International Museum Day – 18 May 2020

International Museum Day 2020 stresses upon equality, diversity and inclusion

by Dilpreet Bhullar, Stirworld. Published on : May 18, 2020

The COVID-19 pandemic has turned International Museum Day to one-of-its-kind opportunity to lead the conversation on and explore hitherto unviable possibilities around museums.

International Museum Day (May 18), otherwise a busy day with events across the museums in different parts of the world, this time greets the uncertainty of lockdown with a majority of museums closed or partially opened for viewing in the wake of COVID-19 until further notice. The unprecedented times like these have renewed attention on the importance of cultural spaces and urged us to rearrange the format of our ways of seeing art and celebrating it as a creative force. The International Council of Museums (ICOM), along with an array of museums across the globe, has devised a slew of online activities and forums to host the International Museum Day 2020, dedicated to this year’s theme ‘Museums for Equality: Diversity and Inclusion’ and beyond.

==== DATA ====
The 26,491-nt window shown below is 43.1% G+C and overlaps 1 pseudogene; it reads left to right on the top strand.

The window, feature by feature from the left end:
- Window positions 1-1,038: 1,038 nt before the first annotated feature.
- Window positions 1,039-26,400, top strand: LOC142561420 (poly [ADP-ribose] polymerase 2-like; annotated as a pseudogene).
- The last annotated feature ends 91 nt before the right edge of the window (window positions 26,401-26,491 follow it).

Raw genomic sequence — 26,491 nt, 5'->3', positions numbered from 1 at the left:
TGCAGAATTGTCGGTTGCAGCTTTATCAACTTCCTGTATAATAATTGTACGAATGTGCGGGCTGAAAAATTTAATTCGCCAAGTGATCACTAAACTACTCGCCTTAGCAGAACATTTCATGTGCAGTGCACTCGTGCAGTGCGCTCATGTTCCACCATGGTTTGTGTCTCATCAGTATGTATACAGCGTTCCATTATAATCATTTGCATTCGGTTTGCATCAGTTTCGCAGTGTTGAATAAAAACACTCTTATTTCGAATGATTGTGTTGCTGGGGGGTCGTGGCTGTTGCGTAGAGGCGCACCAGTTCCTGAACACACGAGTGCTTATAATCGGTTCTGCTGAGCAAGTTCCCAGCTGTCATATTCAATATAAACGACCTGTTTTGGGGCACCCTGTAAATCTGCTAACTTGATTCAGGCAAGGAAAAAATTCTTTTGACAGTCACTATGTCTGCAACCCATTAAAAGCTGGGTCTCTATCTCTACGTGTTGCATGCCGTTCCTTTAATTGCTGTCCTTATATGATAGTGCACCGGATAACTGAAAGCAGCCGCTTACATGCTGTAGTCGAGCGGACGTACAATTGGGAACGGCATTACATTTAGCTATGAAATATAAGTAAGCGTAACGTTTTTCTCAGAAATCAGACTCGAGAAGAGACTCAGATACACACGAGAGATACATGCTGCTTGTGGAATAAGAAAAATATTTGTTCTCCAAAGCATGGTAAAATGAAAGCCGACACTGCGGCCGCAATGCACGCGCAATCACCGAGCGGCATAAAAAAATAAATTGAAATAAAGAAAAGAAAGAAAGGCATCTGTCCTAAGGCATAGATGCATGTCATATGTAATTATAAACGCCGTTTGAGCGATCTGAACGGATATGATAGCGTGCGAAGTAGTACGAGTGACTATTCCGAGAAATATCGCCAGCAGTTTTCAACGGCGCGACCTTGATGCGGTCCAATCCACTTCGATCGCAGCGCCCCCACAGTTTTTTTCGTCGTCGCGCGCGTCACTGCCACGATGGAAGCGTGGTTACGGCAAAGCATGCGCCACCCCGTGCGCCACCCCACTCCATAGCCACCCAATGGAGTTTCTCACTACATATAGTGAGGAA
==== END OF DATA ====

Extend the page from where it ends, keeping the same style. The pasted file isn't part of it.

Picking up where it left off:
Interiors of Louvre Museum, Paris.
Image Credit: Courtesy of Vinod Daniel

This year’s theme holds a promise of togetherness when the emphasis on resilience is the order of the day. Pertinently, this year the International Museum Day (IMD) lays a particular focus on four sustainable development goals: Reduce Inequality; Gender Equality; Peace, Justice, Strong Institutions; and Climate Action, to generate new opportunities of creating more inclusive and equal societies. Interestingly, the last year theme of ‘Museums as Cultural Hubs: The Future of Tradition’ carries a deeper resonance with the issues pertaining to the pandemic crisis that has urged us to develop a historical dialogue with the cultures of our traditional past for a better future. As an active witness to the global impact of the COVID-19 simultaneously, we are given a grim reminder of the layers of fragmented society based on social bias and inequality.

The Metropolitan Museum of Art, New York.
Image Credit: Courtesy of Vinod Daniel